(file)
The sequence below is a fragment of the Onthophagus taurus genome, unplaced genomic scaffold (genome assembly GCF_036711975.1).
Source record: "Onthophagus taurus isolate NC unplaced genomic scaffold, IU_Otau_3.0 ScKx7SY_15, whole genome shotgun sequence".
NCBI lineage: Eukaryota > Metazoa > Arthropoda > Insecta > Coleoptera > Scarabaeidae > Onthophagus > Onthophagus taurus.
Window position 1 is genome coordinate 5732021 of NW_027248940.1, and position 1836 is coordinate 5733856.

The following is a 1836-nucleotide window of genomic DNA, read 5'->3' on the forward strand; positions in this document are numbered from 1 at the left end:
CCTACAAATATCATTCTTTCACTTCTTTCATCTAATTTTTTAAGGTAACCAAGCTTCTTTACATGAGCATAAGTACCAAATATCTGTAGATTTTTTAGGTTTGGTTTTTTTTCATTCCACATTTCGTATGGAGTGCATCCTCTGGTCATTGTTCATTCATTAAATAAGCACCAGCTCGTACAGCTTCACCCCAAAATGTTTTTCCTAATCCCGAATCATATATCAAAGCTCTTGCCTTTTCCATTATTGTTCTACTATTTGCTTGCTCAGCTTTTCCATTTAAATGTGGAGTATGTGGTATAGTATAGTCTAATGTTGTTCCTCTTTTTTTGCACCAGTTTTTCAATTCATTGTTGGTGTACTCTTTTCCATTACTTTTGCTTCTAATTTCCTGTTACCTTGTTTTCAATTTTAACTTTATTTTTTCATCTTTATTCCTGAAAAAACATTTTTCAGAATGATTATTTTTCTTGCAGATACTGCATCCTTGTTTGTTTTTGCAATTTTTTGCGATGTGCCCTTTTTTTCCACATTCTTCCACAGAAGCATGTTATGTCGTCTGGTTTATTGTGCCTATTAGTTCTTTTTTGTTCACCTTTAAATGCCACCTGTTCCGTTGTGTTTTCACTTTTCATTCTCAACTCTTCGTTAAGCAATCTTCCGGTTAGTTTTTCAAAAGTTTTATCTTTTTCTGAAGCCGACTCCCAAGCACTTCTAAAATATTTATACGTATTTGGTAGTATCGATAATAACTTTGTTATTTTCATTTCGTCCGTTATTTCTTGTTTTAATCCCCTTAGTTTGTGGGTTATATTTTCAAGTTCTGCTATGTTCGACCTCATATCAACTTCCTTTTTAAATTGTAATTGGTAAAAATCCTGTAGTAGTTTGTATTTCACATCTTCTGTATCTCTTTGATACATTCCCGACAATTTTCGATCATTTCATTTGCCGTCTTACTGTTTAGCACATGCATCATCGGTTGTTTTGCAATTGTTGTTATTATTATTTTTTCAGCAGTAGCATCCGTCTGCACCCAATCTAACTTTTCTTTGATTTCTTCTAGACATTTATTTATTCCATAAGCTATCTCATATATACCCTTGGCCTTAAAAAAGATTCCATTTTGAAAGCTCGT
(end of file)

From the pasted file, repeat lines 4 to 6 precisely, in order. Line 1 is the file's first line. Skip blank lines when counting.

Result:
Window position 1 is genome coordinate 5732021 of NW_027248940.1, and position 1836 is coordinate 5733856.

The following is a 1836-nucleotide window of genomic DNA, read 5'->3' on the forward strand; positions in this document are numbered from 1 at the left end:
CCTACAAATATCATTCTTTCACTTCTTTCATCTAATTTTTTAAGGTAACCAAGCTTCTTTACATGAGCATAAGTACCAAATATCTGTAGATTTTTTAGGTTTGGTTTTTTTTCATTCCACATTTCGTATGGAGTGCATCCTCTGGTCATTGTTCATTCATTAAATAAGCACCAGCTCGTACAGCTTCACCCCAAAATGTTTTTCCTAATCCCGAATCATATATCAAAGCTCTTGCCTTTTCCATTATTGTTCTACTATTTGCTTGCTCAGCTTTTCCATTTAAATGTGGAGTATGTGGTATAGTATAGTCTAATGTTGTTCCTCTTTTTTTGCACCAGTTTTTCAATTCATTGTTGGTGTACTCTTTTCCATTACTTTTGCTTCTAATTTCCTGTTACCTTGTTTTCAATTTTAACTTTATTTTTTCATCTTTATTCCTGAAAAAACATTTTTCAGAATGATTATTTTTCTTGCAGATACTGCATCCTTGTTTGTTTTTGCAATTTTTTGCGATGTGCCCTTTTTTTCCACATTCTTCCACAGAAGCATGTTATGTCGTCTGGTTTATTGTGCCTATTAGTTCTTTTTTGTTCACCTTTAAATGCCACCTGTTCCGTTGTGTTTTCACTTTTCATTCTCAACTCTTCGTTAAGCAATCTTCCGGTTAGTTTTTCAAAAGTTTTATCTTTTTCTGAAGCCGACTCCCAAGCACTTCTAAAATATTTATACGTATTTGGTAGTATCGATAATAACTTTGTTATTTTCATTTCGTCCGTTATTTCTTGTTTTAATCCCCTTAGTTTGTGGGTTATATTTTCAAGTTCTGCTATGTTCGACCTCATATCAACTTCCTTTTTAAATTGTAATTGGTAAAAATCCTGTAGTAGTTTGTATTTCACATCTTCTGTATCTCTTTGATACATTCCCGACAATTTTCGATCATTTCATTTGCCGTCTTACTGTTTAGCACATGCATCATCGGTTGTTTTGCAATTGTTGTTATTATTATTTTTTCAGCAGTAGCATCCGTCTGCACCCAATCTAACTTTTCTTTGATTTCTTCTAGACATTTATTTATTCCATAAGCTATCTCATATATACCCTTGGCCTTAAAAAAGATTCCATTTTGAAAGCTCGT